The media will occasionally peruse academic journals to find expert support for narratives it wants to tell. Though the anti-divorce effects of religiosity and active conservative religiosity has been well documented in the scholarly literature, for the most part, the media has been uninterested in that story. But recently, it latched on to a new study which purports to question those findings. I’ve read the article and observed many of the same problems noted in this thorough review from Family Studies (excerpt below):
A few intriguing findings in the article are likely to get buried in mass media coverage of the main storyline. Early in the article, Glass and Levchak point out that “the average county would double its divorce rate as its proportion conservative Protestant moved from 0 to 100%,” but then they note “this effect is much smaller than the unaffiliated effect which is almost three times larger [emphasis mine].” The evidence from this article does not suggest that marriages would be better off in non-religious contexts but actually points in the opposite direction. Additionally, the authors find that higher concentrations of conservative Protestants are associated with lower levels of cohabitation, which reduces divorce rates. Glass and Levchak’s later analyses show that these pro-marriage effects are offset by the aforementioned divorce risks of early marriage and lower educational attainment, but this finding nonetheless uncovers some anti-divorce factors in conservative Protestant counties. And most intriguing among these less-touted findings is that counties with the highest proportion of conservative Protestants (the top quartile) actually showed no elevated risk of divorce.
[Next] “Red States, Blue States, and Divorce” leaves out a very important element to the story. While religious affiliation tells us something important about how religious groups impact divorce, it doesn’t tell us everything. Headlines featuring this article are likely to conjure images of active conservative Protestants, the ones who actually occupy pews on Sunday mornings and who, presumably, take to heart the pro-marriage messages of the movement. According to the logic of the article, it is the regularly involved conservative Protestants who should be most invested in promoting the “pro-marriage” norms that are paradoxically putting their marriages (and others’) at risk. But new data discussed below suggest just the opposite.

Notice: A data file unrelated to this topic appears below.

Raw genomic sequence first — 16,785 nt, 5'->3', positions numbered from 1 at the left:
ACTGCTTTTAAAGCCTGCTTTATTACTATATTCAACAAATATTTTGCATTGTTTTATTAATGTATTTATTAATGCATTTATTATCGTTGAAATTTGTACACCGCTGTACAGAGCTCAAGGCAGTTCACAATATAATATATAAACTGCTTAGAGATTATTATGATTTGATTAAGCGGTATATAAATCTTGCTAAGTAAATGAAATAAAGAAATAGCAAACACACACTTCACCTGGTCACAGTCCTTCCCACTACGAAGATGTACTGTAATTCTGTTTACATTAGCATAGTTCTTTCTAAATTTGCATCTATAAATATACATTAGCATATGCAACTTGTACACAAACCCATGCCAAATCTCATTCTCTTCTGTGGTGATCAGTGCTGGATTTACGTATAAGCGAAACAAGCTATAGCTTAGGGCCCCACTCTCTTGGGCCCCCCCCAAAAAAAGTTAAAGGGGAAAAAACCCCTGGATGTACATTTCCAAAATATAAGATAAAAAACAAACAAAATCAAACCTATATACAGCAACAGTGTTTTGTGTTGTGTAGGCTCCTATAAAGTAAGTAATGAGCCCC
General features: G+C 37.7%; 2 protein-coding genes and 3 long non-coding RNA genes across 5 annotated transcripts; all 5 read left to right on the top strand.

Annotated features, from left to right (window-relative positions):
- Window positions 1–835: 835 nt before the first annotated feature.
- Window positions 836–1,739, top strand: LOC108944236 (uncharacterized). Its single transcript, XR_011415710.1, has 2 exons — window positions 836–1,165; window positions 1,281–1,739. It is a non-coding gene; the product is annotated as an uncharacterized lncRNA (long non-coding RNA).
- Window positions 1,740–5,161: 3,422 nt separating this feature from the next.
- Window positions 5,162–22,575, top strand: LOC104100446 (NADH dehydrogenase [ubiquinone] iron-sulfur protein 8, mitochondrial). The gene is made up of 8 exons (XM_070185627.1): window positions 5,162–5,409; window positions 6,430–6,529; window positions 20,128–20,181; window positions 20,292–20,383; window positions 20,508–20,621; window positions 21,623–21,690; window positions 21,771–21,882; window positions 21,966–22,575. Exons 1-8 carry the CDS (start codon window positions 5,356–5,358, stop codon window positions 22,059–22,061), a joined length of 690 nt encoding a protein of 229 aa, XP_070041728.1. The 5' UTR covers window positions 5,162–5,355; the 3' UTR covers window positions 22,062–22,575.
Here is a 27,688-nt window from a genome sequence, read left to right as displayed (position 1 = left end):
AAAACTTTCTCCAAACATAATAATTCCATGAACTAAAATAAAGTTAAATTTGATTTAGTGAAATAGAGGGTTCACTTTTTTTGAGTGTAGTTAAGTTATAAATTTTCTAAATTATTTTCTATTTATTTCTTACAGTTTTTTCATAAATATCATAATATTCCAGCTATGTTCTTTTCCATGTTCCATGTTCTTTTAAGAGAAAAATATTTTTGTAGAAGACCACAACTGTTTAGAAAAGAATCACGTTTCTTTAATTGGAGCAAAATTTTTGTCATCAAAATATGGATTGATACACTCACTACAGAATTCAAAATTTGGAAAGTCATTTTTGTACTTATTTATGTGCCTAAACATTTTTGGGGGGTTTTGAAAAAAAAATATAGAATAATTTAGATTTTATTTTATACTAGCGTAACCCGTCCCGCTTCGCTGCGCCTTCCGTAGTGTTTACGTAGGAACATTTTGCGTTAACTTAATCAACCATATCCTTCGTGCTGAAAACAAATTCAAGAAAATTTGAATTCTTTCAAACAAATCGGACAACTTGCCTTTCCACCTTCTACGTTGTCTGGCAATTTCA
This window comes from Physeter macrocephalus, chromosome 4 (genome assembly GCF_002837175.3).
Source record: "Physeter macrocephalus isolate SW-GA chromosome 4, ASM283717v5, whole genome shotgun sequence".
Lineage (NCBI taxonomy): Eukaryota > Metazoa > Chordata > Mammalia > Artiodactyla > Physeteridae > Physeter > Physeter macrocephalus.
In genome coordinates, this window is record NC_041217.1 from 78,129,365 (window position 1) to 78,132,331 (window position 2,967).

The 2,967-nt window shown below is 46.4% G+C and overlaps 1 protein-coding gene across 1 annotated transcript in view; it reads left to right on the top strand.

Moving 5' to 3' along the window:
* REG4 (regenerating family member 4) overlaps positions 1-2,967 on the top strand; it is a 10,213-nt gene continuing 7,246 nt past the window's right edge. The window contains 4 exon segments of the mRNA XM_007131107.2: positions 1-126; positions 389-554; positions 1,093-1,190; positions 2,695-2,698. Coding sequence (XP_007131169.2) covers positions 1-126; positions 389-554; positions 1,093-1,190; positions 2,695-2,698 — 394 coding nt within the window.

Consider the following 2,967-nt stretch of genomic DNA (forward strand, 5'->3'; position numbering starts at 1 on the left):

Figure 1 shows the proportion of ever-divorced young adults by religious affiliation and participation. These data are taken from the National Longitudinal Study of Adolescent Health (Add Health), a nationally representative study of young Americans who were first surveyed as teens in 1994 and most recently surveyed again as young adults in 2008. The young adults represented in Figure 1 got married between Waves III (2001-2002) and Wave IV (2007-2008), and they are grouped by their religious affiliation and participation at Wave III, before they were married. These young adults were all married at age 25 or younger, statistically early marriages for their generation. Thus, those who subsequently divorced represent relatively short marriages and early divorces.
The comparison groups in Figure 1 are designed to mirror those of the Glass and Levchak study, but they are divided into active (attending religious services two or more times a month) and nominal (attending less than two times a month) subgroups. As the figure shows, active conservative Protestants are statistically no more likely to have divorced in the first few years of marriage than their active peers from other Christian denominations, and both groups who attend church frequently are significantly less likely to have divorced than their non-religious peers. The group that stands out in Figure 1 is the nominal conservative Protestants, the most likely group to have divorced. Thus, in the exact group (early-marrying conservative Protestants) whose marriages Glass and Levchak would expect to falter, active conservative Protestants are above average in marital stability early in marriage, while nominal conservative Protestants fare worse than the non-religious.
This evidence suggests that nominal, not active, conservative Protestants are driving some of the results from the Glass and Levchak study. It may be that nominal conservative Protestants absorb the marital norms associated with conservative Protestant beliefs and culture (especially in largely conservative Protestant communities) but lack the habits and social support structures that are cultivated by regular participation in religious services, and which are needed to observe these stricter norms. Why a lack of regular religious practice should create greater divorce risk among conservative Protestants than among their other Christian peers is worth further investigation.